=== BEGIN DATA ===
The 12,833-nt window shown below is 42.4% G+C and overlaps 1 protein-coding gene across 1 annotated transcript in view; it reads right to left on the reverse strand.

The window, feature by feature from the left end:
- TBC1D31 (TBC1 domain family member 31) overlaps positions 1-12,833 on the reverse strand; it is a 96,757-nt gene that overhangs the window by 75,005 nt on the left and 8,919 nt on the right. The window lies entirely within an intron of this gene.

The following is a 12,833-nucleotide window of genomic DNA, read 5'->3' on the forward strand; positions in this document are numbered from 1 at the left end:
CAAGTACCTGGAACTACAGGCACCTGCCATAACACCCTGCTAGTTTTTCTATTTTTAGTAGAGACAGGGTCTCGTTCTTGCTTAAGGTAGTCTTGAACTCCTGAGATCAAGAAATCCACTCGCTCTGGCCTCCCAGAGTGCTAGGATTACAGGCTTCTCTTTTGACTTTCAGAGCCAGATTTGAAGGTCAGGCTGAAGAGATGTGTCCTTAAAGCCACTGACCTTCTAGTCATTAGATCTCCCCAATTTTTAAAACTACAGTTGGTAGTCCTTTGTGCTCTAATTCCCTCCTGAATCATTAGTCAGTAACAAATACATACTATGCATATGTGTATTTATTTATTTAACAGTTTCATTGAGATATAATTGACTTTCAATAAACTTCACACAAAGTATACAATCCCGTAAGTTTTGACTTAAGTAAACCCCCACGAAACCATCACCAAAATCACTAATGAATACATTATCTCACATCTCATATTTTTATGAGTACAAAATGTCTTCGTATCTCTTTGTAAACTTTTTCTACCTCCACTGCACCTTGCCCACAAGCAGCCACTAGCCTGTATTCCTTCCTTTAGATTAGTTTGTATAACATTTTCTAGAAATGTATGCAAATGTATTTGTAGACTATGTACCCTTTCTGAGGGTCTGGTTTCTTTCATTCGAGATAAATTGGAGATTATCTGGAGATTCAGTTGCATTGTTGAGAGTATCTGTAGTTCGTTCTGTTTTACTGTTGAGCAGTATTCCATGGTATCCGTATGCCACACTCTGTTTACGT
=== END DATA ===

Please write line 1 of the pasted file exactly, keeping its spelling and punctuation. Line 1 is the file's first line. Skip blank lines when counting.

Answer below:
The 12,833-nt window shown below is 42.4% G+C and overlaps 1 protein-coding gene across 1 annotated transcript in view; it reads right to left on the reverse strand.